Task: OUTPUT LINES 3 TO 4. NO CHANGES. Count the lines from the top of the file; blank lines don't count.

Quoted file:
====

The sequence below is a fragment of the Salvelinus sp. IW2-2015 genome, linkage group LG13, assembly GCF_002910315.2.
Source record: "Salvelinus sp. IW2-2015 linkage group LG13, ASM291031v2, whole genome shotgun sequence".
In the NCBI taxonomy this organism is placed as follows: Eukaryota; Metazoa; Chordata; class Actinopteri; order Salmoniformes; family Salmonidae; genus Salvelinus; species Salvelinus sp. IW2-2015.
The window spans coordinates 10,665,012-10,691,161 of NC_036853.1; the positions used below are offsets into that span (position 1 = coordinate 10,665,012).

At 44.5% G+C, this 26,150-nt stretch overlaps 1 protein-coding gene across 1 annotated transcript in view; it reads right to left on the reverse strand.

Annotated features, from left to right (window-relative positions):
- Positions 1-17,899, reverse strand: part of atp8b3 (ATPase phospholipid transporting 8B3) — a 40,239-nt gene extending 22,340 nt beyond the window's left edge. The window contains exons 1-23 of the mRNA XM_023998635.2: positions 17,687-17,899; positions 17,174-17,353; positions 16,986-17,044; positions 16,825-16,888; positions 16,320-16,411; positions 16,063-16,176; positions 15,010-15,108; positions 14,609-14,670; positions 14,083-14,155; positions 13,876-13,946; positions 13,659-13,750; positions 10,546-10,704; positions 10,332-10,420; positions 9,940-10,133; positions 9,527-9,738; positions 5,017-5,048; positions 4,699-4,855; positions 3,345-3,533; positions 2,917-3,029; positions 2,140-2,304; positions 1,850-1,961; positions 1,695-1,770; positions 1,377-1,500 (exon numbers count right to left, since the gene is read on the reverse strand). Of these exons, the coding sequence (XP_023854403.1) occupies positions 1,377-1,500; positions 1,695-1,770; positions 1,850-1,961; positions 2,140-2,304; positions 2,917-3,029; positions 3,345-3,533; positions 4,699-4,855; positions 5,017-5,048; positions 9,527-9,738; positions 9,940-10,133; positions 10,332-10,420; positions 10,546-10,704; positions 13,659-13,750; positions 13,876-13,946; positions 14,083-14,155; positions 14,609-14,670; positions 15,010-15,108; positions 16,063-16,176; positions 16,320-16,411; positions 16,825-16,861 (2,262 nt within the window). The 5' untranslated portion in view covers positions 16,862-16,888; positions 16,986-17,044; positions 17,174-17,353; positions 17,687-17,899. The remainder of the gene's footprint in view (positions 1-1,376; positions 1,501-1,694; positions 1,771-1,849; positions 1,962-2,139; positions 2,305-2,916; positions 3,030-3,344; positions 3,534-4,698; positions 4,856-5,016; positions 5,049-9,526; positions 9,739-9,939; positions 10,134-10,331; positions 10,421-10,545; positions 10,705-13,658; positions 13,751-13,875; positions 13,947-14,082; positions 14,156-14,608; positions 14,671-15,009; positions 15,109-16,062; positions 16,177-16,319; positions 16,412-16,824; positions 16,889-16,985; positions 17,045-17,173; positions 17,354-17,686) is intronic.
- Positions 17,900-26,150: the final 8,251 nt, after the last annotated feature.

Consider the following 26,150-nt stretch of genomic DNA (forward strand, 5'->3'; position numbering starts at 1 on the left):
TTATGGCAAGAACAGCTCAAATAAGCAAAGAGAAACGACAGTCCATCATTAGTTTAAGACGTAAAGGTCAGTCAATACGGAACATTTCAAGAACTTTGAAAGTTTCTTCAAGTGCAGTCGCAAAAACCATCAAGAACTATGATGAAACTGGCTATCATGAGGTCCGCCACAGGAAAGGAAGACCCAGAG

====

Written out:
In the NCBI taxonomy this organism is placed as follows: Eukaryota; Metazoa; Chordata; class Actinopteri; order Salmoniformes; family Salmonidae; genus Salvelinus; species Salvelinus sp. IW2-2015.
The window spans coordinates 10,665,012-10,691,161 of NC_036853.1; the positions used below are offsets into that span (position 1 = coordinate 10,665,012).